Lyn Jakeman

The Breadcrumb Path from Bench to Bedside

Lyn is very appealing. That’s really the only word to describe this woman. She’s able-bodied and energetic, full of curiosity and good will. She smiles easily; also, when she’s focused on making a point, you realize that there’s a very clear mind at work.

She describes her background: She got a BA in biology in New York, then a PhD in Neuroscience at the University of Florida. This is where she was mentored by Dr Paul Reier, and where she learned that interacting with paralyzed people was part of the project of being a neuroscientist. This led to a Post Doc project in endocrinology and neuroscience. Then she was a staff research scientist at Syntax Research, then a Research Scientist in SCI, working with mice and rats at Ohio State, then (are you tired yet?) she got on the faculty in Physiology and Cell Biology, also at Ohio State.

And finally, five years ago, she became the Program Director of NINDS at NIH.

She’s here to bring us the NIH perspective.

How does funding work? We pay taxes, and the Congress divvies up the revenue. Some fraction of it goes to the NIH, where it gets divvied up further. A fraction of the fraction goes to the NINDS, which is the group that oversees SCI research.

The mission at NIH is to seek fundamental knowledge … and the application of that knowledge.

All of which is to say that Lyn is the person, friends, who runs the SCI programs that get funded by the NIH. It’s a transparent, slow, careful process — which it has to be because this is public money. Taxes support all of it.

Why is this talk about a breadcrumb trail?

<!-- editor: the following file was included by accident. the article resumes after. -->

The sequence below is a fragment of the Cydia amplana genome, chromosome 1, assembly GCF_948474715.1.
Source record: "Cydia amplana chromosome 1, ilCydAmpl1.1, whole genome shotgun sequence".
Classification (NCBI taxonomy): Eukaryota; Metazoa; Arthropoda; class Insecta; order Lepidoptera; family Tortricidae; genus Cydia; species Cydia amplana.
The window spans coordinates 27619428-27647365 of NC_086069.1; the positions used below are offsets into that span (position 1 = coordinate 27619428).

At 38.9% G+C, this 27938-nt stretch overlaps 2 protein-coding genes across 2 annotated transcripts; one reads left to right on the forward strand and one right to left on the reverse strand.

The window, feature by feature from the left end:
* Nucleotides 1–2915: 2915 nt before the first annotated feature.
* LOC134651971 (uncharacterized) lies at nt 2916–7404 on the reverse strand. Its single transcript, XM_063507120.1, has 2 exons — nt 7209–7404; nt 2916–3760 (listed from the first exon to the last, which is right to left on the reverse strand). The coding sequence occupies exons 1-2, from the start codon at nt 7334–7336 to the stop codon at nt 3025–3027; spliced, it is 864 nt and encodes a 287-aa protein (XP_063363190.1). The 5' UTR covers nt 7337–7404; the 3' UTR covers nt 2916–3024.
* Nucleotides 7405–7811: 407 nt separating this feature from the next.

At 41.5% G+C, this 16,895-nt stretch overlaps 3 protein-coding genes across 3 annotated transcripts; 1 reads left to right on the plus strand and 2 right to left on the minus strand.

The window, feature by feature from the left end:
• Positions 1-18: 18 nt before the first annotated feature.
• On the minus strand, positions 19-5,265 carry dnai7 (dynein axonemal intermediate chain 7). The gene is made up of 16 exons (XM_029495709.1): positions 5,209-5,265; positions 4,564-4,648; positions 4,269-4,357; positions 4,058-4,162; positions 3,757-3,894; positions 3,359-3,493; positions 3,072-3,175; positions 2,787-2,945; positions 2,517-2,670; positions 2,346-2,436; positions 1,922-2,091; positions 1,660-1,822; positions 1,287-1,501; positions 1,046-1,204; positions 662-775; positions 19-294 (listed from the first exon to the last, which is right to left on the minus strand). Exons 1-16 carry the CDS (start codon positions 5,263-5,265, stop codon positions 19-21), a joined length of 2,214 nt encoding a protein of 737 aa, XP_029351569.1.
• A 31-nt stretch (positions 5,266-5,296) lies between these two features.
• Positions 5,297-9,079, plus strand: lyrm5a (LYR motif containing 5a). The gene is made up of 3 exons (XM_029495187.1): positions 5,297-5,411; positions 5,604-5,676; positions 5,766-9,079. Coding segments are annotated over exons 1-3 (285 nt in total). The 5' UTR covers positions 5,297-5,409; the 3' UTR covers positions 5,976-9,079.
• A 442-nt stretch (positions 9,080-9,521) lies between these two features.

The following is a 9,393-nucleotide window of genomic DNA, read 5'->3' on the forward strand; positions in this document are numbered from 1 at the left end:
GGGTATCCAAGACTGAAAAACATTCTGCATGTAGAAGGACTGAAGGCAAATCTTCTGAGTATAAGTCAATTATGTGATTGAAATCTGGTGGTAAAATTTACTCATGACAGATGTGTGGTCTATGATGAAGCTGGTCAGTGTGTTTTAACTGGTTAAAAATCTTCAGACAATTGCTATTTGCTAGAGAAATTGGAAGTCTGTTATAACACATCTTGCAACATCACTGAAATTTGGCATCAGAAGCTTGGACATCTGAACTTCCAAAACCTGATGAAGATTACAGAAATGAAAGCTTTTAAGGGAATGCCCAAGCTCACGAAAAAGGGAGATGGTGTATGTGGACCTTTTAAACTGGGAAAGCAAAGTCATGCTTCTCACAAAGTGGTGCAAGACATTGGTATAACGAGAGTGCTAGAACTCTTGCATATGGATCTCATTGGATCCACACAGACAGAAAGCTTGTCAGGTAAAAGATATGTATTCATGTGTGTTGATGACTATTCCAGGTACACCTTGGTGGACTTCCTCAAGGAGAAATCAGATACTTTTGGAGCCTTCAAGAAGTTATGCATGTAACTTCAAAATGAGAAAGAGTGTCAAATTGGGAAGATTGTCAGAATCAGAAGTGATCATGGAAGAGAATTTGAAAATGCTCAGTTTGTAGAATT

Because she was thinking about the Hansel and Gretel story, in which the kids are trying to use breadcrumbs to leave a path that will show them where they came from — but then the birds ate the bread crumbs so the path backwards disappeared … which felt like a good metaphor because it can be really, really hard to figure out how we got to where we are … much less how to get where we’re trying to go.

Here’s the process. Someone gets an idea. They figure out how to test it in a lab. Then they test it in an animal. Then maybe in another animal. Then … they start talking to the FDA, then if it’s really great research, maybe a “first in man” trial. (She suggests that we read a report published after the PRAXIS conference here in 2016, which lays out this process in detail).

Is the process of good results from labs or animals that lead to more experimentation just iterative wheel-spinning? Why do we keep going backwards? Because the people who do that work want to do discovery … they don’t know how to get to translation. It’s not their skill set.

Here’s a success story from Brian Kaspar’s lab. He found a gene therapy that saves infants who have Spinal Muscular Atrophy Type 1. It took him 15 years. He started with a way to use a virus as a delivery mechanism (this was just basic research science, and he was studying a completely different disease). He was unusual in that he saw possibilities and pursued them …

She’s showing us how the money breaks down, and what they spend it on … for the last 2 years she’s been working with her peers at NIH, the VA, the DOD, and the Neilsen Foundation, which are the four largest funders of SCI research in the USA. They basically coordinated in such a way that between the 4 of them they were covering the entire gamut of research, from basic science to translation to patients.

The NIH is hosting a conference this February in Bethesda called SCI 2020: Launching a Decade of Disruption in SCI Research. Registration is free. It will involve all the players: academics, foundations, industry, government, and consumers.

That’s great news. It really is, because this is the NIH saying, basically, “Hey. This SCI cure project has finally bumbled itself to a place where it makes sense to get everybody together so we can figure out how to proceed.” And if the very conservative, cautious folks at NIH think that, it means we’ve crossed over. We’re not in the wilderness anymore.

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